Anyone in racing will tell you there are ups and downs. Try to minimize and not get too down on the lows and enjoy the highs, trying not to get too high. It can be a long fall. We had a few of those this week. We had three entries Friday. Two at Laurel Park and one at Penn National. Louisa Laglass was making her first start for Nancy Lee Farms. Any time you have a first-time starter in the barn, there is always the unknown. Always hope. Will they work to the potential they have shown in the morning? Will they surprise you in the afternoon with unseen ability? The 3-year-old Louis Quatorze filly did everything the right way – almost. She came into the paddock looking around at her new surroundings, walked right into the saddling enclosure and stood like a rock while I saddled her. Andria Terrill had been working the filly all along so she knew Louisa could be a little unpredictable. She was confident, however, that the big bay filly would behave just fine. She was almost correct. They left the paddock with the pony and all seemed fine until just before post time. Louisa saw something on the track and propped dropping her rider. She was so quick, Steve Hamilton wouldn't have been able hang on. While temporally loose, she was quickly caught and rejoined with her rider. She raced a little green trailing the field early. Turning for home she made a little run finishing fifth. Now that she has a race under her belt, I'm sure her next start will be more promising.
Rodger and Donna, of Tara Farms, don't have a lot running right now so when I told them Singingtothecrowd was back in on Friday, they were thrilled. Rodger and Donna take the long way to the races. Breeders! For those of you who haven't experienced that route, it is a long, expensive, and laborious road to the races. And sometimes, the winner's circle. By far the most rewarding and by far the most trying. Malcolm Franklin got the return call on the pretty gray filly. He's ridden her in her two previous starts. In the paddock we talked about where we thought she would be sitting – off the early pace, when to make the run, and the importance of a strong finish. As usual it is good to have a back-up plan. I guess Malcolm did because when the gates opened Singer shot out of the gate and was all alone on the front end. To say I was surprised was an understatement. I didn't watch much of the early race. I was focused on the splits; 24:53, 49:73, 1:15:32, and she was coasting. Now I was watching. She had slowed the pace and now turning for home I hoped she had saved enough to turn back the charge of the horses coming inside, outside and directly behind. She did. Singingtothecrowd won by 2 1/2 lengths. How does a trainer not jump up and down after a win, high five and show emotion, hug and kiss the owner? Easy. I saw it coming. Unfortunately, Malcolm didn't. Pick Up The Pieces was trying to come through a hole. Malcolm switched sticks and hit Singer left-handed and drifted just enough to go from a $5,700 payday to a $600 disappointment. We smiled for the picture but I warned Tara Farms, that this might not go on her record. After a brief inquiry, reality hit us. This was going to be one of those lows.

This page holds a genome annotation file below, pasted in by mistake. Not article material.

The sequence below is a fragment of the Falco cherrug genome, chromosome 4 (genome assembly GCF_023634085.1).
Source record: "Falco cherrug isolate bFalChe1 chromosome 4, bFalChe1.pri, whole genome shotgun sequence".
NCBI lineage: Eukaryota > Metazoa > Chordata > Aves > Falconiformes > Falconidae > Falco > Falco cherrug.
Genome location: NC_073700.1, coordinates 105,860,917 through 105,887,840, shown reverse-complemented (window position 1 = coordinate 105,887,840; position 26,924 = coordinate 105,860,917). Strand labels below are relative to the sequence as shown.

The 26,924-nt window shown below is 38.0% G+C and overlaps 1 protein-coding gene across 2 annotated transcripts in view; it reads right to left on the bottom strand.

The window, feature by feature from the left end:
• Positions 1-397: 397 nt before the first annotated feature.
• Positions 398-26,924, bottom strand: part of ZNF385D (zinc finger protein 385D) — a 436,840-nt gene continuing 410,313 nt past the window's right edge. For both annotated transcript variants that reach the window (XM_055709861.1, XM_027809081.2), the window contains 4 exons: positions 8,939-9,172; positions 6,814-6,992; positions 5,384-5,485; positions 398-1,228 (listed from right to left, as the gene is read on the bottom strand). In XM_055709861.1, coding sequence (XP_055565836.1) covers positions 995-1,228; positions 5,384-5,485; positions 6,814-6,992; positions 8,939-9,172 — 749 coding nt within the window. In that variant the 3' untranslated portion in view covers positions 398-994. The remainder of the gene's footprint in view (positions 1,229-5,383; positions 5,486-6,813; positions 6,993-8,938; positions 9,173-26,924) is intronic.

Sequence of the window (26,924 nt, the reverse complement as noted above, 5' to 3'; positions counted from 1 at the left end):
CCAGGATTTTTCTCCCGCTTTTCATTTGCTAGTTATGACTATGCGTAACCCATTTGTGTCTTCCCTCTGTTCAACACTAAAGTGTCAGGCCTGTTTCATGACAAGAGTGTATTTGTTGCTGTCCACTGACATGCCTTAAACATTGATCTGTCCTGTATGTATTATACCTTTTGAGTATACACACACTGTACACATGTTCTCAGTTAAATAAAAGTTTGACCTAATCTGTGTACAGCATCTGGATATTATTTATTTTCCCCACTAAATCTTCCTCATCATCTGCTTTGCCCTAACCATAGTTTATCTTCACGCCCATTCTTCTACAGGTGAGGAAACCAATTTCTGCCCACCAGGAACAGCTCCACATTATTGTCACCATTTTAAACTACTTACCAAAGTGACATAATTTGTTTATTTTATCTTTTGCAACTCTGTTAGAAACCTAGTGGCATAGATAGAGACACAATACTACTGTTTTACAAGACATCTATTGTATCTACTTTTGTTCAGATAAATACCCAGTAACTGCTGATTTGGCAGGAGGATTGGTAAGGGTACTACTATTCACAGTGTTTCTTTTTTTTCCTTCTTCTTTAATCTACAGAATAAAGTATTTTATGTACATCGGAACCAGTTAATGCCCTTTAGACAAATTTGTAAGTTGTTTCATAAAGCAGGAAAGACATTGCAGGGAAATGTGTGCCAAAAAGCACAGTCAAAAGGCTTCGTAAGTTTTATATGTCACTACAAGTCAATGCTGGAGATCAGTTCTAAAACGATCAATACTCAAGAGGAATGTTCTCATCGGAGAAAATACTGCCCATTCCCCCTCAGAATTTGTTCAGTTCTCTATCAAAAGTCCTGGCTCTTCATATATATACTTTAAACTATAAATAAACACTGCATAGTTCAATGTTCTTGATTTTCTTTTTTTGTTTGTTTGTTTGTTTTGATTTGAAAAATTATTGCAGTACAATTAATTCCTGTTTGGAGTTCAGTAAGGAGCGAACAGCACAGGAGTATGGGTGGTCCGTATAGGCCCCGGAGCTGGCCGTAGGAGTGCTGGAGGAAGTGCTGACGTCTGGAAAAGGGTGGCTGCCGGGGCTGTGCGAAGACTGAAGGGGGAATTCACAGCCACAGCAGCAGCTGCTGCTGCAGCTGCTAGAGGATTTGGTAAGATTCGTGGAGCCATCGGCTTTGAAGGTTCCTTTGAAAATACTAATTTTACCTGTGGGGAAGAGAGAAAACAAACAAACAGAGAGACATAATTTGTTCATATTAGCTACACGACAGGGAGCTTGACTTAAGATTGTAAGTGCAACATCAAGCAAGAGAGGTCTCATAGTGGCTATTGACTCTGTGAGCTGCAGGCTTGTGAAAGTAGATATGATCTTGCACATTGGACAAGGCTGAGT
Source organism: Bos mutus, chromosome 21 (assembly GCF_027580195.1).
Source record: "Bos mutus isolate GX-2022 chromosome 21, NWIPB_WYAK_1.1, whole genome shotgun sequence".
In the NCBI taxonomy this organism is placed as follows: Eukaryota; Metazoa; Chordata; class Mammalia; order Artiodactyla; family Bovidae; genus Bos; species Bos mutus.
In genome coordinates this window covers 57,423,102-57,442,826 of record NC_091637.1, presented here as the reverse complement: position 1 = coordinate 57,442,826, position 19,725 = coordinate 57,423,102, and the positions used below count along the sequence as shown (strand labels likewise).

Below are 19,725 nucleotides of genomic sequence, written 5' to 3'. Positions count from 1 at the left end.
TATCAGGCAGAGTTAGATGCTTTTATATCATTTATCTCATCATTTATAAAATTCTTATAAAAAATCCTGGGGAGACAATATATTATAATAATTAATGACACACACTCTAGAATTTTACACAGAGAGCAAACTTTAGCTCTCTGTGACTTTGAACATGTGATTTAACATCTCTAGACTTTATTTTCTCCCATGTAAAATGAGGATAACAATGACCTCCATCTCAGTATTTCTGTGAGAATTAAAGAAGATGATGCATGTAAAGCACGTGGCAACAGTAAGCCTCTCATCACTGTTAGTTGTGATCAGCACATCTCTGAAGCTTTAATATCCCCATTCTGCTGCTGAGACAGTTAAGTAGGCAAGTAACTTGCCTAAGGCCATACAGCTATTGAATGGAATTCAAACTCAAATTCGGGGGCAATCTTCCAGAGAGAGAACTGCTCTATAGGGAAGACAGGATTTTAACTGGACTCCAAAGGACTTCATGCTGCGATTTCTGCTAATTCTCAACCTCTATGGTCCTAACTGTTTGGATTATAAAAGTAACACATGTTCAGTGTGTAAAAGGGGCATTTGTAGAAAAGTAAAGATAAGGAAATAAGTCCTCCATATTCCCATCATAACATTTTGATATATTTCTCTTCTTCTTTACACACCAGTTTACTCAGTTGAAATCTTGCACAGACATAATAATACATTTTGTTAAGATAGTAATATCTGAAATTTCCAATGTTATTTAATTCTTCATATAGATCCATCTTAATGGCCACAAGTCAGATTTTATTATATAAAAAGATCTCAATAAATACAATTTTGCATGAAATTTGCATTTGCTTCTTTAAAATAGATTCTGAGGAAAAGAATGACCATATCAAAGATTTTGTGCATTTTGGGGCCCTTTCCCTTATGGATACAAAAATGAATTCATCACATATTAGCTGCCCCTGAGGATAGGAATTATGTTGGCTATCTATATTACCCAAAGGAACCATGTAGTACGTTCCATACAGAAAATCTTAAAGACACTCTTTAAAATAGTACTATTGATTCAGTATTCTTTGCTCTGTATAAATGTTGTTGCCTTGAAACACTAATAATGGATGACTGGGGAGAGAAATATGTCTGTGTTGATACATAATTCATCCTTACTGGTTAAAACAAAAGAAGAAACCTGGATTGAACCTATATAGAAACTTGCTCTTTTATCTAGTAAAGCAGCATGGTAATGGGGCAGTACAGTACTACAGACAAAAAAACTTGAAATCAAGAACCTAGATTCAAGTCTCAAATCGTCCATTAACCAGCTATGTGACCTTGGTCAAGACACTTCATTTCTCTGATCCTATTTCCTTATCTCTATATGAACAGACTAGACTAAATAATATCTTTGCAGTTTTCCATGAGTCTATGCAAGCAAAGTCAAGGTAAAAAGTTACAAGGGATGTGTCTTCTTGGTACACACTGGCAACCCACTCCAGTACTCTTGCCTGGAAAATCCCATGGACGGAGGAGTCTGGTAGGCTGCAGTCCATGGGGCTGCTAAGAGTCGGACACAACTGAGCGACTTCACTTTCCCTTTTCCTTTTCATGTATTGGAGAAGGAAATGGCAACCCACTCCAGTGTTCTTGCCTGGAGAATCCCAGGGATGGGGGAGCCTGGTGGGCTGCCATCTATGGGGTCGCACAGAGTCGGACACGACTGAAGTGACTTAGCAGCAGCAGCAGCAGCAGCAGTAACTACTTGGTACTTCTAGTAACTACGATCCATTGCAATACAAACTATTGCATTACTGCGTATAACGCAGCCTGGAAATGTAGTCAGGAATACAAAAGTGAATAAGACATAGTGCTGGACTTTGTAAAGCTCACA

Next we go 100 miles up Route 81 to Penn National. Awe So Beautiful would make her first start for us. Owned by Bill and Vicki Poston Racing, Inc. the gray filly was sent to me by racing genius, Buzz Chace. She had been racing in New York and needed a little softer competition. Buzz told me to change things up on her. I put blinkers on her, ran her around two turns, went a little cheaper in claiming price, and ran her under the lights. It was 9:58 p.m. and the temperature was about 17 degrees (not including a wind factor of 35 mph). The gray Even The Score filly shot to the front under Craig Gibbs and settled around the first turn letting 31-1 shot Jersey Partner make the early fractions. The big filly just loped around in second for the first half of the race. Craig smooched and they were 'off to the races' so to speak. Actually the winner's circle. In a hand ride the pair finished 9 1/2 lengths in front of the rest of the still maidens. There was no inquiry sign. We were back up on a high.
Saturday's races were cancelled – back to the low – so we'll have to wait to see how Stent Double will fare against a weak field of maidens. His race has been written back for Thursday. More later.
Sunday is supposed to be a rest day. Unless you work at the racetrack. Piney Point has been ready to run for last three weeks. It has been hard to find a race for the 3-year-old filly by D'Wildcat. Things always seem to work out for this filly. Purchased as a weanling for $20,000 by a Florida consignment, it seemed no one wanted the filly at the OBS April Sale last year as I was able to purchase the plain bay for $12,500 on behalf of long time horseman, Arnold Heft. She was finally in. Piney made an unimpressive first start at Philadelphia Park, finishing 5th. That was sprinting. She has proven she likes two turns. Sheldon Russell must have gone to mass Saturday night as he had to leave too early this morning to make the jocks' room at Philadelphia Park. It's a good thing he did. After a brief conversation with me, the Louisiana-born jockey was up on Piney and out on the track for Sunday's eighth race. Piney Point broke sharply, was taken back to third, eased to the outside, asked for run at the half-mile pole, circled the front runner and drew off by 3 3/4 lengths.
A good way to end a very productive week. That makes six wins for the month, on target to reach our goal of 50 for the year. Now, it's onto February – a short month, better get cracking.